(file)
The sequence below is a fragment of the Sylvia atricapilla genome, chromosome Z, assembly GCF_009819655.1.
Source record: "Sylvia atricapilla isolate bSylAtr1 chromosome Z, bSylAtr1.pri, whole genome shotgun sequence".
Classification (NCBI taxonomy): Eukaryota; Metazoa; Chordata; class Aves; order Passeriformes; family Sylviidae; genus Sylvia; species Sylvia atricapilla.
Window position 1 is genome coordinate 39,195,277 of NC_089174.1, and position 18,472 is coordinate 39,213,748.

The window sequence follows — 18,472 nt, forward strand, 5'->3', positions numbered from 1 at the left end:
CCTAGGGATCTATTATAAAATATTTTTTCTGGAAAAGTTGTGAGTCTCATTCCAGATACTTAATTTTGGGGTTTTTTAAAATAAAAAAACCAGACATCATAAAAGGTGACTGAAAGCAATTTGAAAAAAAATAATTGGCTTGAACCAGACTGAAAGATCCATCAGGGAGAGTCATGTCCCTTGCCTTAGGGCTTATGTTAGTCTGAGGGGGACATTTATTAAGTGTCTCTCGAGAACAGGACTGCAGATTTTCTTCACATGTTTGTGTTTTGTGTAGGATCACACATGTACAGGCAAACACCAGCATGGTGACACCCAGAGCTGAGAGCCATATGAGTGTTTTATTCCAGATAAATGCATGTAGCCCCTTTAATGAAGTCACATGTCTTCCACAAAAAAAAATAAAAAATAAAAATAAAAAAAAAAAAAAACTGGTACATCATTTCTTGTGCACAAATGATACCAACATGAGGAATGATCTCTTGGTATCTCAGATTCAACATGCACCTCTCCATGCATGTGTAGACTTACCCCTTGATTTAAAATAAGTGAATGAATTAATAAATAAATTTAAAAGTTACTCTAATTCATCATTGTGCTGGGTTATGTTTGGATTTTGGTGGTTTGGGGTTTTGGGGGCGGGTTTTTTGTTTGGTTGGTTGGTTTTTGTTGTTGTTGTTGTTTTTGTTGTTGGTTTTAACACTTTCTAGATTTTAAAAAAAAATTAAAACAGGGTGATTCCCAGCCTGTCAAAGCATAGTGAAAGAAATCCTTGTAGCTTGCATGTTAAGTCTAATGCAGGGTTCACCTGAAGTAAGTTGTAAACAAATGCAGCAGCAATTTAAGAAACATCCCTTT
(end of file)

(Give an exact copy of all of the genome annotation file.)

The sequence below is a fragment of the Sylvia atricapilla genome, chromosome Z, assembly GCF_009819655.1.
Source record: "Sylvia atricapilla isolate bSylAtr1 chromosome Z, bSylAtr1.pri, whole genome shotgun sequence".
Classification (NCBI taxonomy): Eukaryota; Metazoa; Chordata; class Aves; order Passeriformes; family Sylviidae; genus Sylvia; species Sylvia atricapilla.
Window position 1 is genome coordinate 39,195,277 of NC_089174.1, and position 18,472 is coordinate 39,213,748.

The window sequence follows — 18,472 nt, forward strand, 5'->3', positions numbered from 1 at the left end:
CCTAGGGATCTATTATAAAATATTTTTTCTGGAAAAGTTGTGAGTCTCATTCCAGATACTTAATTTTGGGGTTTTTTAAAATAAAAAAACCAGACATCATAAAAGGTGACTGAAAGCAATTTGAAAAAAAATAATTGGCTTGAACCAGACTGAAAGATCCATCAGGGAGAGTCATGTCCCTTGCCTTAGGGCTTATGTTAGTCTGAGGGGGACATTTATTAAGTGTCTCTCGAGAACAGGACTGCAGATTTTCTTCACATGTTTGTGTTTTGTGTAGGATCACACATGTACAGGCAAACACCAGCATGGTGACACCCAGAGCTGAGAGCCATATGAGTGTTTTATTCCAGATAAATGCATGTAGCCCCTTTAATGAAGTCACATGTCTTCCACAAAAAAAAATAAAAAATAAAAATAAAAAAAAAAAAAAACTGGTACATCATTTCTTGTGCACAAATGATACCAACATGAGGAATGATCTCTTGGTATCTCAGATTCAACATGCACCTCTCCATGCATGTGTAGACTTACCCCTTGATTTAAAATAAGTGAATGAATTAATAAATAAATTTAAAAGTTACTCTAATTCATCATTGTGCTGGGTTATGTTTGGATTTTGGTGGTTTGGGGTTTTGGGGGCGGGTTTTTTGTTTGGTTGGTTGGTTTTTGTTGTTGTTGTTGTTTTTGTTGTTGGTTTTAACACTTTCTAGATTTTAAAAAAAAATTAAAACAGGGTGATTCCCAGCCTGTCAAAGCATAGTGAAAGAAATCCTTGTAGCTTGCATGTTAAGTCTAATGCAGGGTTCACCTGAAGTAAGTTGTAAACAAATGCAGCAGCAATTTAAGAAACATCCCTTT